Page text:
Effects of changing diagnostic criteria on the risk of developing diabetes

Sean F. Dinneen, David Maldonado, Cynthia L. Leibson, George G. Klee, Hongzhe Li, L. Joseph Melton, Robert A. Rizza

Research output: Contribution to journalArticlepeer-review

100 Scopus citations

Abstract

OBJECTIVE - The American Diabetes Association (ADA) has recommended that the fasting plasma glucose (FPG) level used to diagnose diabetes be changed from 7.8 mmol/l (the level recommended by the National Diabetes Data Group [NDDG] in 1979) to 7.0 mmol/l. We examined the impact of this change on rates of progression to overt diabetes from different levels of FPG. RESEARCH DESIGN AND METHODS - Using the laboratory database of Mayo Clinic, we assembled a cohort of 8,098 nondiabetic Olmsted County residents 40 years of age or older on 1 July 1983. Subjects were followed for a median of 9 years. RESULTS - Among 7,567 individuals with follow-up FPG data, 778 (10.3%) progressed to ADA diabetes and 513 (6.8%; P < 0.0001) progressed to NDDG diabetes. The risk of developing ADA diabetes was 7, 19, and 39% for individuals with initial FPG values in the ranges of <5.6, 5.6-6.0, and 6.1- 6.9 mmol/l, respectively For progression to NDDG diabetes, the respective risks were 3, 11, and 25%. A clear gradient of risk was observed within the 'normal' range of FPG (<5.6 mmol/l). Among the 793 individuals who developed ADA diabetes, 222 (29%) developed NDDG diabetes simultaneously and 291 (37%) developed NDDG diabetes later. In all FPG subgroups, progression to ADA diabetes occurred ~7 years sooner than progression to NDDG diabetes. CONCLUSIONS - The baseline level of FPG is a major predictor of an individual's risk of developing diabetes. The proposed change in the diagnostic criteria for diabetes will lead to earlier diagnosis among individuals who are destined to develop the disease.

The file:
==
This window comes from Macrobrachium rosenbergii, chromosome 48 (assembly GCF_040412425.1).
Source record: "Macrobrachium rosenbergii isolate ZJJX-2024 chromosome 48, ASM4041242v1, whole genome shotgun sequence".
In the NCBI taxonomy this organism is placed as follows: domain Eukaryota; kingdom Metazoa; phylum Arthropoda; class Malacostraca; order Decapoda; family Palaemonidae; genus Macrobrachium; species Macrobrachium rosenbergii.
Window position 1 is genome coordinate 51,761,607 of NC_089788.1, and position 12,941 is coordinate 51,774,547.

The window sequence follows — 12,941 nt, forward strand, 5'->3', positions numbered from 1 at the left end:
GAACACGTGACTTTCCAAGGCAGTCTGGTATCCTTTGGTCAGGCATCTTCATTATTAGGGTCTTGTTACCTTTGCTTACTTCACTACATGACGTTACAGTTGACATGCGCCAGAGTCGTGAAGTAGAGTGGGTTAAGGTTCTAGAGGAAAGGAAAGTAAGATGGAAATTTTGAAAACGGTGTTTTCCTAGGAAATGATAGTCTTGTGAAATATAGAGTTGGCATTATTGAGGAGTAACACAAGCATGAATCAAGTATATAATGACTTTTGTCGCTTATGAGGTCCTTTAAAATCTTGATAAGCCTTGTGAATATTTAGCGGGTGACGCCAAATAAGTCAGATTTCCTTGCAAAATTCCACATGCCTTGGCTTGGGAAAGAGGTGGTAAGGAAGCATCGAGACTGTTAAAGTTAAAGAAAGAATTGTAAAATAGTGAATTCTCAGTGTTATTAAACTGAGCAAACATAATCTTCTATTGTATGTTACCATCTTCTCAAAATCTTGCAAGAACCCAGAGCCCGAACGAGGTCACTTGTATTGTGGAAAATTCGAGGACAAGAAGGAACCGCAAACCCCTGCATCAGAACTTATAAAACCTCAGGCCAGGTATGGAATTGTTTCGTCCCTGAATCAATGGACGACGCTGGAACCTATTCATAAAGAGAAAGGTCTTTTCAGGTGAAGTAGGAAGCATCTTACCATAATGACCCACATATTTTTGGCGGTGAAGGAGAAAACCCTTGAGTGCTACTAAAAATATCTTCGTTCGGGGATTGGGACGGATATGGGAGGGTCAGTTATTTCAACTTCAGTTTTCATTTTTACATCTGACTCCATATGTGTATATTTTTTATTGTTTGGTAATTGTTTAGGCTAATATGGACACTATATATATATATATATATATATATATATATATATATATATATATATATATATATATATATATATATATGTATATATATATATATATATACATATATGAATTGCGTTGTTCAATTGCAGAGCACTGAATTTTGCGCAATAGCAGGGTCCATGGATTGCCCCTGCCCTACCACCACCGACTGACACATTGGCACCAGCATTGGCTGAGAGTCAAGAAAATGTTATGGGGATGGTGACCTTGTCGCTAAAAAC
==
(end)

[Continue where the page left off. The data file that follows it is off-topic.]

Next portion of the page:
Original languageEnglish (US)
Pages (from-to)1408-1413
Number of pages6
JournalDiabetes care
Volume21
Issue number9
DOIs
StatePublished - 1998

ASJC Scopus subject areas

  • Internal Medicine
  • Endocrinology, Diabetes and Metabolism
  • Advanced and Specialized Nursing

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